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Committee nears final vote on immigration bill

David Espo and Erica Werner, Associated Press

Senate Judiciary Committee Chairman Sen. Patrick Leahy, D-Vt., right, confers with the committee's ranking Republican, Sen. Chuck Grassley, R-Iowa, on Capitol Hill in Washington, Monday, May 20, 2013, as the committee assembles to work on a landmark immigration bill to secure the border and offer citizenship to millions. The panel is aiming to pass the legislation out of committee this week, setting up a high-stakes debate on the Senate floor. (AP Photo/J. Scott Applewhite)

WASHINGTON (AP) -- Far-reaching immigration legislation neared a final committee vote on Tuesday as the White House and Democratic supporters sought to delay a showdown over the rights of gay spouses until a debate in the full Senate.

"There have been 300 amendments. Why shouldn't we have one more?" replied Sen. Patrick Leahy, the Vermont Democrat who chairs the Senate Judiciary Committee. He was responding to concerns that a vote on the issue inside the panel could unravel months of work on the bill, which gives a chance at citizenship to millions of immigrants living in the United States illegally.

The measure also creates a new program for low-skilled foreign labor and would permit highly skilled workers into the country at far higher levels than is currently the case. At the same time, it requires the government take new steps to guard against future illegal immigration.

As the day wore on, opponents of the bill made a final bid to strip the measure of its signature feature — a path to citizenship that could take 13 years and payment of fines totaling $2,000 to travel. Sen. Ted Cruz' proposal failed on a vote of 13-5.

The rejection was one of numerous ways in which the bipartisan coalition behind the White House-backed measure demonstrated its command of the proceedings.

Without so much as a roll call vote, the panel adopted a compromise setting the terms of the expansion of H-1B high tech visas, a deal that brought Sen. Orrin Hatch, R-Utah over to the ranks of supporters.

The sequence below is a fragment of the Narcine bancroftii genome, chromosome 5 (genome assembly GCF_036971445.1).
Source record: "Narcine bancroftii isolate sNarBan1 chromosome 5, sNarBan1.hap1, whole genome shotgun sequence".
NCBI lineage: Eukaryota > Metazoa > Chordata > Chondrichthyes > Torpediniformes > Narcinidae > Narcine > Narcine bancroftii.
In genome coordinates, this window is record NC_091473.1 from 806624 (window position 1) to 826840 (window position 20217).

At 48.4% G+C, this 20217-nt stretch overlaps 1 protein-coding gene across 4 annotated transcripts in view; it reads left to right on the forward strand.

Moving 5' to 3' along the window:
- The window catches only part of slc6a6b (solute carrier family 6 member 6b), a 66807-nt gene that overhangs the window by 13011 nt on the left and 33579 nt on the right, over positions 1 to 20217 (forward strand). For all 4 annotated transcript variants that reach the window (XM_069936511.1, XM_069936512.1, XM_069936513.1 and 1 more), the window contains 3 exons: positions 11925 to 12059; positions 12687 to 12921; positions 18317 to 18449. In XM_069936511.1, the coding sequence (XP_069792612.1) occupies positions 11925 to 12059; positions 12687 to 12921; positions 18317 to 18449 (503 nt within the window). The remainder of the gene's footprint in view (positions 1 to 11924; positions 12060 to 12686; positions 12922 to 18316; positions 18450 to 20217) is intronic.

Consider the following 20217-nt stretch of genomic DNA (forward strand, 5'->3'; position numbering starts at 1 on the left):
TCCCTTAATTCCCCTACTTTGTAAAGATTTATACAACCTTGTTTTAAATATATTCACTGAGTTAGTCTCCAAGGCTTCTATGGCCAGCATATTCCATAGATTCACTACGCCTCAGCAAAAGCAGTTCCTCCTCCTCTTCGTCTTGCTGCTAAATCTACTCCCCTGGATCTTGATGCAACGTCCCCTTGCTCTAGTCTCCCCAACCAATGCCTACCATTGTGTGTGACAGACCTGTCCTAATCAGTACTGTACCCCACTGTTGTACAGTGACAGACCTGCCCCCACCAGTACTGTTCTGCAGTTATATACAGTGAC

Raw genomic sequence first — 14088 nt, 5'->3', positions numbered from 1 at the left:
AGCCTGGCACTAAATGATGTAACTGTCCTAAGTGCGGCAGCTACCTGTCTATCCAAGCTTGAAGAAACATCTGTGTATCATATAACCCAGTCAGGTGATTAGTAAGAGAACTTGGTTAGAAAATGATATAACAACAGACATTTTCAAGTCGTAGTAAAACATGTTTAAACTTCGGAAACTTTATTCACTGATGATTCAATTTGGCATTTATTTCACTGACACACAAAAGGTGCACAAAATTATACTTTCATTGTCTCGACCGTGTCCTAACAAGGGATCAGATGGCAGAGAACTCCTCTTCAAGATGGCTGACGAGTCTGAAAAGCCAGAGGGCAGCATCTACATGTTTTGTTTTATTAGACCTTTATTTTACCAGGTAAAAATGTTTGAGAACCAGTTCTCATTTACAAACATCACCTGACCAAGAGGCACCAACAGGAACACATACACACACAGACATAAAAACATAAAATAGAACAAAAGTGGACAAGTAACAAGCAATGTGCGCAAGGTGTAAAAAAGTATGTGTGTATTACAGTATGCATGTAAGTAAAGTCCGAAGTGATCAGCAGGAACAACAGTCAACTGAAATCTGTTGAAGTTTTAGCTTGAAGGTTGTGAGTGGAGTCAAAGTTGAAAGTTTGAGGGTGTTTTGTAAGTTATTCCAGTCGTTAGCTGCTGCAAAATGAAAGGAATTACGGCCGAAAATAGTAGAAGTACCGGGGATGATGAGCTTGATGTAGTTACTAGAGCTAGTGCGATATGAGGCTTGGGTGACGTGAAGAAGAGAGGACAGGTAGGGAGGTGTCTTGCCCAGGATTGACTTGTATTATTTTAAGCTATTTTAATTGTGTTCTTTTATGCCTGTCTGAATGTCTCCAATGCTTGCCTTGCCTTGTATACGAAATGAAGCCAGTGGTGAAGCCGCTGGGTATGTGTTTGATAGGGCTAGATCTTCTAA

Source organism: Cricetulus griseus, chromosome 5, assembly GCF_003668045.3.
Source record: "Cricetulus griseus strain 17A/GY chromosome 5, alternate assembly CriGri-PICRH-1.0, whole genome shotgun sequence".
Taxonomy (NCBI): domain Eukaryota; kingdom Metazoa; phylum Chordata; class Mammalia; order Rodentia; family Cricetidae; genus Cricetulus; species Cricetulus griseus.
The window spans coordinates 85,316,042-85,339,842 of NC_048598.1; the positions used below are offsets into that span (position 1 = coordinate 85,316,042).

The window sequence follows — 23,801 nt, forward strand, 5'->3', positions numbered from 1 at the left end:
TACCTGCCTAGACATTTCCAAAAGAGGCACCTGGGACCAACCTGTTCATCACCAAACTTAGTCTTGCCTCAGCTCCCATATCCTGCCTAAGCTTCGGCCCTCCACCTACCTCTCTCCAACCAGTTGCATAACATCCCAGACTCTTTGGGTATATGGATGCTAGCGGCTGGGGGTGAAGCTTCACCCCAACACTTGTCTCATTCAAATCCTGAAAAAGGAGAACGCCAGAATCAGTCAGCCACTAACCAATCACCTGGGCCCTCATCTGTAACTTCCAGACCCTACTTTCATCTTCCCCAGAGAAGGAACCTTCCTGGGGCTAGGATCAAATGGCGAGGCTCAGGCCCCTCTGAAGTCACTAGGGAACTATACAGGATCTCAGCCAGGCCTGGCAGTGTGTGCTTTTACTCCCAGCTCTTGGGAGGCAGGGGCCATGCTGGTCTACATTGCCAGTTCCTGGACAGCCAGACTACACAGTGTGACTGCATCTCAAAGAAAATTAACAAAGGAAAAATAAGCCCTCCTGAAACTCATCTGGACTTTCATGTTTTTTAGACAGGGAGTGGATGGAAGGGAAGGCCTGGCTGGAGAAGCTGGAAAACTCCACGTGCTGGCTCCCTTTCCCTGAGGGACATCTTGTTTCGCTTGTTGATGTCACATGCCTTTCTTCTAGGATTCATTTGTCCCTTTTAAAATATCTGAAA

Under the deal, the number of highly skilled workers admitted to the country would rise from 65,000 annually to 110,000, with the possibility of a further rise to 180,000 depending in part on unemployment levels.

Firms where foreign labor accounts for at least 15 percent of the skilled work force would be subjected to tighter conditions than companies less dependent on H-IB visa holders.

The compromise was negotiated by Hatch, whose state is home to a growing high tech industry, and Chuck Schumer, D-N.Y. It is designed to balance the interests of industry, which relies increasingly on skilled foreign labor, and organized labor, which represents American workers.

AFL-CIO President Rich Trumka attacked the deal sharply, saying Hatch's amendments "are unambiguous attacks on American workers," and change the bill so high tech companies can bring in foreign workers "without first making the jobs available to American workers.

At the same time, he reaffirmed organized labor's continuing support for the overall measure, a statement that allowed Schumer to add to the bill's majority in committee without driving organized labor into the camp of its opponents.

Robert Hoffman, senior vice president for government affairs at the Information Technology Industry Council, welcomed the deal. "We think it strikes a very good balance between worker protections already in the bill and changes that essentially would make the H-1B visa workable," he said.